The Go linker tries to remove functions that are never called in a step called "deadcode elimination". During this step the linker visits the symbol graph, starting from the entry point of the program, and marks every reachable symbol, i.e. everything that is called either directly or indirectly, through a function pointer or through an interface. All unreachable symbols are then removed and will not be included in the final executable.
However if during this process if the linker sees that one of the following methods are reachable:
then a more relaxed version of deadcode elimination is run and every exported method of any reachable type is considered reachable. This is done because, when using one of those methods, it is possible for the program to call an arbitrary method of any reachable type, dependent on input seen at runtime.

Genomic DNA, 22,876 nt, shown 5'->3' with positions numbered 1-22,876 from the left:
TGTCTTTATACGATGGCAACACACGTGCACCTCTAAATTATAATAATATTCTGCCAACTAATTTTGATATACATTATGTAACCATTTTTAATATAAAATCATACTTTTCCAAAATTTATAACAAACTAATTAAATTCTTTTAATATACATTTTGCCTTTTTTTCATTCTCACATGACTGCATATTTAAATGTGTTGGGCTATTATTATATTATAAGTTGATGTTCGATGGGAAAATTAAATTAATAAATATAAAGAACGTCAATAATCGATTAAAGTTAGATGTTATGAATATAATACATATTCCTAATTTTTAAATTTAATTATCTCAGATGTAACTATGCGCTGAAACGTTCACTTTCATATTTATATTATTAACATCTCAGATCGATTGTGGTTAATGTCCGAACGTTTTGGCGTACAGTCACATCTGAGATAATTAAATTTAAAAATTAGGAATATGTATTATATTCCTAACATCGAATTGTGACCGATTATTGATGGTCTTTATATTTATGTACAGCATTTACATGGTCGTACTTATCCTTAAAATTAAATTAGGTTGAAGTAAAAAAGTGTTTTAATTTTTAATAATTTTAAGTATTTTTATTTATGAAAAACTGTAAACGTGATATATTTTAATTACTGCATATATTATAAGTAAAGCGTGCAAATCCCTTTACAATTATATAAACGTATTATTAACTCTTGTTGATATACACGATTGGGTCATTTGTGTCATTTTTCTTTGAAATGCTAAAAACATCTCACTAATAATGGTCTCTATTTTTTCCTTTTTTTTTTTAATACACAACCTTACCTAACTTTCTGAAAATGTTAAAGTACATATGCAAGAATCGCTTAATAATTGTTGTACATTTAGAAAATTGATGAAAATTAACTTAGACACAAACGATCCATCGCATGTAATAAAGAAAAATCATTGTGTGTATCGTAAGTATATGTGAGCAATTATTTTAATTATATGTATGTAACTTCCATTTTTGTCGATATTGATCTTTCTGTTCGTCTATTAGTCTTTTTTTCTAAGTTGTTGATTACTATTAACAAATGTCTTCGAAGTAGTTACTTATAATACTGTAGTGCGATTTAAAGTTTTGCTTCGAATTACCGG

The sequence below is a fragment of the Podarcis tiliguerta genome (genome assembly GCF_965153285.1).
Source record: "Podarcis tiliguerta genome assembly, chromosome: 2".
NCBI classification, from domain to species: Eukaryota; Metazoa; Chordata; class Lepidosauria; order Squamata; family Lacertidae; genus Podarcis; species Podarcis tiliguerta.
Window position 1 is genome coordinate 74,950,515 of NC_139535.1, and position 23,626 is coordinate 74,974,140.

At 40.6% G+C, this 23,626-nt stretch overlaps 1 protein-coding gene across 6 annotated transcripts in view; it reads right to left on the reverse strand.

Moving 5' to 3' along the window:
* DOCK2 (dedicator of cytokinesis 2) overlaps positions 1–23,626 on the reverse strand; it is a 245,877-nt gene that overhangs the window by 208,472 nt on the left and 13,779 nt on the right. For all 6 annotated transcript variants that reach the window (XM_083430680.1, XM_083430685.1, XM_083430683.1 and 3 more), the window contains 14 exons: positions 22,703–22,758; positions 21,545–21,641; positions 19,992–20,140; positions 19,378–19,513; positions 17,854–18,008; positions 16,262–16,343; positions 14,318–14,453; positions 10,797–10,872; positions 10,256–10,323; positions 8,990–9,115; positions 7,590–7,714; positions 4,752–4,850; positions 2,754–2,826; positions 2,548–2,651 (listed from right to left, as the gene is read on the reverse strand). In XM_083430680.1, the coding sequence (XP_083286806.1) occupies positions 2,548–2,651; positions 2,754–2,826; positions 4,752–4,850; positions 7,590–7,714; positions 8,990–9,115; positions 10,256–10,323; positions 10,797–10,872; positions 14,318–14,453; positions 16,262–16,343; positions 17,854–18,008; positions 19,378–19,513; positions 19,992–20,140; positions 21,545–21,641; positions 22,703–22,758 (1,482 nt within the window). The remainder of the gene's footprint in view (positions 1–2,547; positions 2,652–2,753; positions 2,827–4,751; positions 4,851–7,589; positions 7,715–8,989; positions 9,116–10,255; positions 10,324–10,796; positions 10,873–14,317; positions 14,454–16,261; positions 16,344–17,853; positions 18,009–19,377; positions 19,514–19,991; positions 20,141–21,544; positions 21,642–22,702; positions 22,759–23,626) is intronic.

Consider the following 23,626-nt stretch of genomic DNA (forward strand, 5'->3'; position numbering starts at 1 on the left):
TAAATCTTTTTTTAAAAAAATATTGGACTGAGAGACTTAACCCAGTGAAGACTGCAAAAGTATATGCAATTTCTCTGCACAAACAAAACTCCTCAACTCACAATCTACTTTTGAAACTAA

It is possible to determine if this degraded version of deadcode elimination is being used by examining the output of the `-dumpdep` flag of the linker. This can also be used to determine where the problem lies in a program with many dependencies.
In many cases these problematic reflection methods can be avoided without loss of functionality and without breaking backwards compatibility. I will show how to do this using the real world examples of three popular projects: Delve, Cobra and Starlark.